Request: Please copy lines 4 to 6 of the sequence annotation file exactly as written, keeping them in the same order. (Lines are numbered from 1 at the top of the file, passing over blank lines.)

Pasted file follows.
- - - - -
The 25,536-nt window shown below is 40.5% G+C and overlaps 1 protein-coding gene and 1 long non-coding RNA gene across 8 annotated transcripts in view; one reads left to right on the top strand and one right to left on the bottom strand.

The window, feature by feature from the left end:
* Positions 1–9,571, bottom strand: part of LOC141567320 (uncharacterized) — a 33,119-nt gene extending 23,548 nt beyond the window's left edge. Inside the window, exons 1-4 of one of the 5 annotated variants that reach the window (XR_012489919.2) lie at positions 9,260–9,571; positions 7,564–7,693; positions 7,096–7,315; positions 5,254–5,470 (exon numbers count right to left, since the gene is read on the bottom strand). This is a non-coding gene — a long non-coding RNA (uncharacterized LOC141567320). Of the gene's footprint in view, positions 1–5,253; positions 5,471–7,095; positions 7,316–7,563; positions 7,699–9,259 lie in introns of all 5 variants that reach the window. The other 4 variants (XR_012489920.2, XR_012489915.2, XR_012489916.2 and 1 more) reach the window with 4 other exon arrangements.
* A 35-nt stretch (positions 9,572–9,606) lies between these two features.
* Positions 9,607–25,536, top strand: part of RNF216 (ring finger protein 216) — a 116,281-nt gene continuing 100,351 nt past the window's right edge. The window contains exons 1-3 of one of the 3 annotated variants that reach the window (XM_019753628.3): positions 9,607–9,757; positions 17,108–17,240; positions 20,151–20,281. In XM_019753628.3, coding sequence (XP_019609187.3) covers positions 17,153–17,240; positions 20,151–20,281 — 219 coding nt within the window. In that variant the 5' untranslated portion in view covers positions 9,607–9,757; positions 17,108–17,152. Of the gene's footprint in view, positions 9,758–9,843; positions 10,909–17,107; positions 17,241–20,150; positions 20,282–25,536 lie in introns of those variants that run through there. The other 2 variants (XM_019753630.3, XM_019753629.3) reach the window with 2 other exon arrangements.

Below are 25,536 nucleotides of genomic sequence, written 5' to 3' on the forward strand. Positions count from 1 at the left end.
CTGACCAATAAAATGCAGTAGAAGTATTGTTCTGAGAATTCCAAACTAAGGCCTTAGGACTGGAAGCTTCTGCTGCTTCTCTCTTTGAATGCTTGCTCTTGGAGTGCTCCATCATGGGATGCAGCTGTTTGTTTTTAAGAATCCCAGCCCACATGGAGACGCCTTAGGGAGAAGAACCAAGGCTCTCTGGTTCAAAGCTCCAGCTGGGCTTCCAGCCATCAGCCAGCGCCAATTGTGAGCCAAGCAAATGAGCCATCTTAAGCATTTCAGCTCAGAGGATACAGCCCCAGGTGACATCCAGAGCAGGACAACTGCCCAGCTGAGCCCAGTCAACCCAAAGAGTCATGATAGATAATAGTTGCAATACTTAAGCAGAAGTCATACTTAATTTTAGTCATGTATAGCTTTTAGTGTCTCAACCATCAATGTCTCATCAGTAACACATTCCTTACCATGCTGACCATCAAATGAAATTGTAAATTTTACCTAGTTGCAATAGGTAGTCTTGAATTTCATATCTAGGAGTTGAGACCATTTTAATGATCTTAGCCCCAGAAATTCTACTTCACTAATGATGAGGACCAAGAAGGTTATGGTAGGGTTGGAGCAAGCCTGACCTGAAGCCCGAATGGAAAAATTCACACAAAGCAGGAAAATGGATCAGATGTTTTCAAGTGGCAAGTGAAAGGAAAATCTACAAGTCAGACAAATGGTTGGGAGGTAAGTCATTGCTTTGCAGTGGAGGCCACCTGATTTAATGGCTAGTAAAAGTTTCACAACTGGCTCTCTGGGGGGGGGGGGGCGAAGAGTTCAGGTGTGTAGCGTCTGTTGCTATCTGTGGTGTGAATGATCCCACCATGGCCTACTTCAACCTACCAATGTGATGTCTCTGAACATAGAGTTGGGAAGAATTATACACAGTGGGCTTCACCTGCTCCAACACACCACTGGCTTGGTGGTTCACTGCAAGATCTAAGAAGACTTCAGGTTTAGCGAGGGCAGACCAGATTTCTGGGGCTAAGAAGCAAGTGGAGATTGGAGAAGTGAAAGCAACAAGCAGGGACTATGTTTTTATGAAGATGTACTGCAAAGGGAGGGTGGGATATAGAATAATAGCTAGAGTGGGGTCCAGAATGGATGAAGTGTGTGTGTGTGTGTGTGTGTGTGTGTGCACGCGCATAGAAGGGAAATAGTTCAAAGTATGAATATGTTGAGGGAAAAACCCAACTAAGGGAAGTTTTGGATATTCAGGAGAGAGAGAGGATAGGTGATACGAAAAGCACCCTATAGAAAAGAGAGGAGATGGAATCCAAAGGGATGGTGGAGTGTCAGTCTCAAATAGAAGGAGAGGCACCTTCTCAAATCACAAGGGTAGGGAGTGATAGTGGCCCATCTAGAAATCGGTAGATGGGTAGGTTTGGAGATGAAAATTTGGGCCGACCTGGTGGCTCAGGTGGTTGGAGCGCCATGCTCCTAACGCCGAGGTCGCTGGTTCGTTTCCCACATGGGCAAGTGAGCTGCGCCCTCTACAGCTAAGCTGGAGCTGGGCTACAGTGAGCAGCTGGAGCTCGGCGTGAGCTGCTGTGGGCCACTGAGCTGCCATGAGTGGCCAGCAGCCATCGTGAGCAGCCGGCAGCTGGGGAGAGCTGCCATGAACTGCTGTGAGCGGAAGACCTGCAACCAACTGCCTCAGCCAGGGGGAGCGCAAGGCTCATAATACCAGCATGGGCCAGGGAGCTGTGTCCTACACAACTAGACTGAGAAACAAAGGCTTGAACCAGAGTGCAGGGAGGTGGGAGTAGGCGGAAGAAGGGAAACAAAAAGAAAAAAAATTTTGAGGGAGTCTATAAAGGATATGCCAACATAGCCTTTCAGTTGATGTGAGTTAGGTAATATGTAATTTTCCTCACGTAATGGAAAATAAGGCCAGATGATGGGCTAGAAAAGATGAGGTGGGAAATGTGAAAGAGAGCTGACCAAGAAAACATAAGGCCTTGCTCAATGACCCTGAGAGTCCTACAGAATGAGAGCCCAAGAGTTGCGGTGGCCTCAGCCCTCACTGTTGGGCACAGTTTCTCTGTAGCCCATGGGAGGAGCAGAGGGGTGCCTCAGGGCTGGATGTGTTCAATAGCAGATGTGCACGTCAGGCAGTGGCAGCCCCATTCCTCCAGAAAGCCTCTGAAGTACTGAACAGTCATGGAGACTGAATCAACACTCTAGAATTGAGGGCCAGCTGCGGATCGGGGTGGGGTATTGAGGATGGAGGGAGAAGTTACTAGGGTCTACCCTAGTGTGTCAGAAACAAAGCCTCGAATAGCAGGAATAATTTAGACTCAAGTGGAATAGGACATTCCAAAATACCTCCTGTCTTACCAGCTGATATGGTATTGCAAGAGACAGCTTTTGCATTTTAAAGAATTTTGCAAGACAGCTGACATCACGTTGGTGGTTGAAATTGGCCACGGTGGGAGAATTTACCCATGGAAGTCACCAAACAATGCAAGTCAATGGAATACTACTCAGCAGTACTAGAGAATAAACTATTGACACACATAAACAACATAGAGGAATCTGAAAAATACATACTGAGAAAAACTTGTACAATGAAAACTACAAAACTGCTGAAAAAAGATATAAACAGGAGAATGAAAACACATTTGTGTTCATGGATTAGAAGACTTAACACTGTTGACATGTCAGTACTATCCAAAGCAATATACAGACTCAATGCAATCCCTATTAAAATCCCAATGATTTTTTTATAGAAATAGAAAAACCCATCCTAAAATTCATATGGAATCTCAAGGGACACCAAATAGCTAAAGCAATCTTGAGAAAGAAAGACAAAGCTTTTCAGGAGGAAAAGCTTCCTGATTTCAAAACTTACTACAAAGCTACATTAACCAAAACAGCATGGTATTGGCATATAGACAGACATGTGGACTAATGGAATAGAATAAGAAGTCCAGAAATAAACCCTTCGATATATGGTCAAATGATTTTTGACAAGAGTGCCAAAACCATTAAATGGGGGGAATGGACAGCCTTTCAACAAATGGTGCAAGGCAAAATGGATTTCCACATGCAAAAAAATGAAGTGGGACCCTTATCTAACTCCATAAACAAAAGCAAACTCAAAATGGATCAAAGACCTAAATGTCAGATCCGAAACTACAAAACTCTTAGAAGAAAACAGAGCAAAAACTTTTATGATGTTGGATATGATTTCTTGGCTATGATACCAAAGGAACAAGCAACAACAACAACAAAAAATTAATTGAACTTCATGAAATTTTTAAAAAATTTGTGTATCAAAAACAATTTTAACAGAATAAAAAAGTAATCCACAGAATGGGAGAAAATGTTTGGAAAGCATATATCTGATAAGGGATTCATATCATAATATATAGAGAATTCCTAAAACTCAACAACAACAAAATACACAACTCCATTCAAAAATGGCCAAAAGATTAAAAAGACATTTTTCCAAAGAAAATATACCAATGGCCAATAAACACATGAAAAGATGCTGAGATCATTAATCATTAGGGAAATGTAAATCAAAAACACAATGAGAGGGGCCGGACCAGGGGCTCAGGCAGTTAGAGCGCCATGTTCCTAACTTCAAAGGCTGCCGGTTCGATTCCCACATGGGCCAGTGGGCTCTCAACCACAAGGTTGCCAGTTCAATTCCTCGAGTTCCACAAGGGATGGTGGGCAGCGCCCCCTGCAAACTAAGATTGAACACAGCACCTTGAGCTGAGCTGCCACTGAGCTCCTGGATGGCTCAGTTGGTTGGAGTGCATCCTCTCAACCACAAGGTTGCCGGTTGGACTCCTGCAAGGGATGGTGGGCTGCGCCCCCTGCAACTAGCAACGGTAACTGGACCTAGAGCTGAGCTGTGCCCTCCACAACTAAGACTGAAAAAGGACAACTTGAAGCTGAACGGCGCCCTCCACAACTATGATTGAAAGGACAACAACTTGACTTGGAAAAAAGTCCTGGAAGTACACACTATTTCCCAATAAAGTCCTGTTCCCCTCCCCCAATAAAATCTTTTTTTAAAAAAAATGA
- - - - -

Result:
* A 35-nt stretch (positions 9,572–9,606) lies between these two features.
* Positions 9,607–25,536, top strand: part of RNF216 (ring finger protein 216) — a 116,281-nt gene continuing 100,351 nt past the window's right edge. The window contains exons 1-3 of one of the 3 annotated variants that reach the window (XM_019753628.3): positions 9,607–9,757; positions 17,108–17,240; positions 20,151–20,281. In XM_019753628.3, coding sequence (XP_019609187.3) covers positions 17,153–17,240; positions 20,151–20,281 — 219 coding nt within the window. In that variant the 5' untranslated portion in view covers positions 9,607–9,757; positions 17,108–17,152. Of the gene's footprint in view, positions 9,758–9,843; positions 10,909–17,107; positions 17,241–20,150; positions 20,282–25,536 lie in introns of those variants that run through there. The other 2 variants (XM_019753630.3, XM_019753629.3) reach the window with 2 other exon arrangements.

Below are 25,536 nucleotides of genomic sequence, written 5' to 3' on the forward strand. Positions count from 1 at the left end.